Getting anywhere in or around Banff and Jasper means you’re doing a scenic drive so I won’t recommend specific routes—though you’ll probably take the Icefields Parkway (Highway 93) and the Trans Canada Highway (Highway 1). In any case, just follow your maps app and be ready to look up a lot. Even the driver will be wowed—while still focusing intently on the road and keeping hands on the wheel at exactly the 10 and 2 o’clock positions, of course.

Don’t be surprised if a massive elk stands majestically by the road allowing puny humans to snap their little photos. And yes, there are bears here but whether you see them from a car or on the trail they’re not particularly interested in humans.

Banff National Park © Rex Vogel, all rights reserved

Hit up tea houses and gondolas while hiking in Banff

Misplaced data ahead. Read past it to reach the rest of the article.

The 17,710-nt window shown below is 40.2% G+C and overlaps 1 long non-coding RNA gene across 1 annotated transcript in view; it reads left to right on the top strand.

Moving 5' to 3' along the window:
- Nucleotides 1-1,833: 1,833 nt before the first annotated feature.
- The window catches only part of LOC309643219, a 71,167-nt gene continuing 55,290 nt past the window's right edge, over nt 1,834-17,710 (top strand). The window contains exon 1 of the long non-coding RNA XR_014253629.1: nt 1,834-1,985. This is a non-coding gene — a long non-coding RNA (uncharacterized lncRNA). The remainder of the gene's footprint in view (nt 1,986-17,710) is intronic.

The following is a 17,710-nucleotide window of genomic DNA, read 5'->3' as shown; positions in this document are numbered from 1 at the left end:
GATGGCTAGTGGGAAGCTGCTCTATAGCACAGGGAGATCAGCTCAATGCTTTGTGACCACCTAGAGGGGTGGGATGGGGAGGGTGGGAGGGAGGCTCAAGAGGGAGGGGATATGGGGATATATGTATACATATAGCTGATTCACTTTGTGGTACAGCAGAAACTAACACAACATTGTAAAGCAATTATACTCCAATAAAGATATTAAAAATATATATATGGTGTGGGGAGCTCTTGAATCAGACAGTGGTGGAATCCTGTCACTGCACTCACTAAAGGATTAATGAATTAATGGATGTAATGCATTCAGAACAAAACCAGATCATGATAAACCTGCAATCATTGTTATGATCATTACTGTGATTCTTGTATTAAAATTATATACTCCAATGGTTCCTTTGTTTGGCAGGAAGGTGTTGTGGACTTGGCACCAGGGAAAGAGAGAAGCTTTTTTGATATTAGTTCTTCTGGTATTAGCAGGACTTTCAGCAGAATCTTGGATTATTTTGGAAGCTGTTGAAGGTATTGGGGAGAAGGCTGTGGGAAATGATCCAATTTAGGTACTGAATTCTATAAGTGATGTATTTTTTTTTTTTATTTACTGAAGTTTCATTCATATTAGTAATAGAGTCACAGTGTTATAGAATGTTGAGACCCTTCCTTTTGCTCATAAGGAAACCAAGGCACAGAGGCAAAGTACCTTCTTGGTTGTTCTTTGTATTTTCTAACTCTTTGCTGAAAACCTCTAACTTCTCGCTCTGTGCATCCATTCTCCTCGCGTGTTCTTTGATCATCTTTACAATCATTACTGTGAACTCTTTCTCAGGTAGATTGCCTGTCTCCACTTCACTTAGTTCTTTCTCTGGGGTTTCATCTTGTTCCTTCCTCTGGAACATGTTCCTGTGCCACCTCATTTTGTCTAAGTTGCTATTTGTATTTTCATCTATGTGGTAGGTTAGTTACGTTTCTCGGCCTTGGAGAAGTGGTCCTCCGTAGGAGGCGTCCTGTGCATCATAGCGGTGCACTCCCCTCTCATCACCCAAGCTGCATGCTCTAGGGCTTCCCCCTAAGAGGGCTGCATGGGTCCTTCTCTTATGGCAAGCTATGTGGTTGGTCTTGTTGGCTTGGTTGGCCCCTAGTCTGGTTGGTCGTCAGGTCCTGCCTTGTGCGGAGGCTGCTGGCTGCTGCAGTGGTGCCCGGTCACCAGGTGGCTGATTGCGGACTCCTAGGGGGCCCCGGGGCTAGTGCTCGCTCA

Whenever you decide to stop the car, it’s time for an open-air adventure. The most popular destination for hikers and non-hikers alike is Lake Louise, or Ho-Run-Num-Nay, meaning the lake of little fish. This is where you’ll find the most Instagram posts as well as kayak trips on the turquoise water.

One excellent hike in this area is the Plain of Six Glaciers Trail which is a moderate 6-mile roundtrip hike from Lake Louise up about 1,000 feet to a lovely tea house serving cakes, warm entrees, hot cocoa, and—of course—tea. The hike to Lake Agnes Tea House also starts from Lake Louise and is easier to reach at only 4.7 miles roundtrip.

If you don’t want to pack your trekking poles and lunch or stress about where to find the best wildlife spotting, stopping points, and photo opportunities, companies like Discover Banff Tours offer guided hikes to take all the worry out of the outdoors.